The Canal du Midi runs from the Mediteranean through Beziers, the Minervois, Carcassonne and on to Toulouse.
It is a UNESCO world heritage site.
You can walk, jog, or cycle on the towpath beside the canal and it's always fun to watch the canal boats going through locks.
Take a picnic, stroll until you find the perfect spot, enjoy your lunch and watch the world go by. Or why not cycle along the tow paths under the plane trees traveling from one charming village to another.
For enthusiasts of canal engineering the Canal du Midi offers a great deal:
A unique design of lock basin, roughly shaped as a womb, that could allow space for more boats than the conventional oblong basin.
The extensive use of tree planting along the Canal du Midi. Most of the trees were Plane-trees or Cypress whose roots served to stabilize the banks of the Canal itself and line the canal with the falling leaves in Autumn.
The unique canal tunnel at Malpas west of Capestang.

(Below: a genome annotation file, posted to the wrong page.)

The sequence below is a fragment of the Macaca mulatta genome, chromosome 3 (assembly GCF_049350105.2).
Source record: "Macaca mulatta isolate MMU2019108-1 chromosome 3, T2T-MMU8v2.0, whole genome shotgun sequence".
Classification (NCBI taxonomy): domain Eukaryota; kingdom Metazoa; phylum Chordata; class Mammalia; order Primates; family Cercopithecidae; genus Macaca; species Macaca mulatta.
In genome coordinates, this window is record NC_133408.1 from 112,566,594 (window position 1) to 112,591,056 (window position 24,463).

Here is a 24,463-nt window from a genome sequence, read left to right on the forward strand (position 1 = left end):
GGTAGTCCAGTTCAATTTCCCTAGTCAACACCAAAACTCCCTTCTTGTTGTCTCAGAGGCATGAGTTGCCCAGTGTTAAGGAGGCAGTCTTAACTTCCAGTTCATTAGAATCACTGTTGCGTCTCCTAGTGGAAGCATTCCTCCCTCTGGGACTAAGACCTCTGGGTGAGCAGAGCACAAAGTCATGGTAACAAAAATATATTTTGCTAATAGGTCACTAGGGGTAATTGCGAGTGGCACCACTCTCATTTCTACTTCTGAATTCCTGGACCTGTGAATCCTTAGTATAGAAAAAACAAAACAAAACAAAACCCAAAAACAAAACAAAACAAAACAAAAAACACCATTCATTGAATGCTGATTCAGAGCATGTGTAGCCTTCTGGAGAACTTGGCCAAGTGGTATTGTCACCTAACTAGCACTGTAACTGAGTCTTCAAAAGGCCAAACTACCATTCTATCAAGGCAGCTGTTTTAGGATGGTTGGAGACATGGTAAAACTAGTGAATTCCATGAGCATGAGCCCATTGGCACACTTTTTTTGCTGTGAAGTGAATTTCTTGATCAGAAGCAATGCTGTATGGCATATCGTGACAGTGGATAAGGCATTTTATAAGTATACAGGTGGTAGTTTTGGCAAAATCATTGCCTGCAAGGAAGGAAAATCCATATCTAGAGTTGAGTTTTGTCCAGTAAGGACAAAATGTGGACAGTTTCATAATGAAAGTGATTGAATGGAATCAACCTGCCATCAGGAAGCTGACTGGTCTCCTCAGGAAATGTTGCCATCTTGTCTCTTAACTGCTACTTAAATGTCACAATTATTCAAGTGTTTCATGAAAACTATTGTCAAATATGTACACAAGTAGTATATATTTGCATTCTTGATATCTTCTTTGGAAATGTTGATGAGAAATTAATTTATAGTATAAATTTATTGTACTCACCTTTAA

The first use in Europe of multiple lock systems, invented in Italy in the 17thC. A multiple lock leads directly from one to the next without any intervening length of waterway. Examples are at La Redorte and Puicheric. Beziers has a multiple five-lock system, leading to the Beziers Basin with a three-lock system.
Agde boasts a three-channel circular locks giving access up and down the Herault river.
The Canal du Midi's statistics are impressive:
- 240 km from Toulouse to the Etang de Thau: 70 metres rise from Toulouse to highest point, then 189 metres down to the sea.
- 328 structures including 64 locks.
- A “long pound” of 55km without locks.
- Lock width of 6m. Channel width of 19m.
- Water depth 1.6 to 1.8m.
- 250,000 planted trees.
- The Canal du Midi is one of Europe’s longest and widest canal systems and in 1994 was designated a World Heritage Site.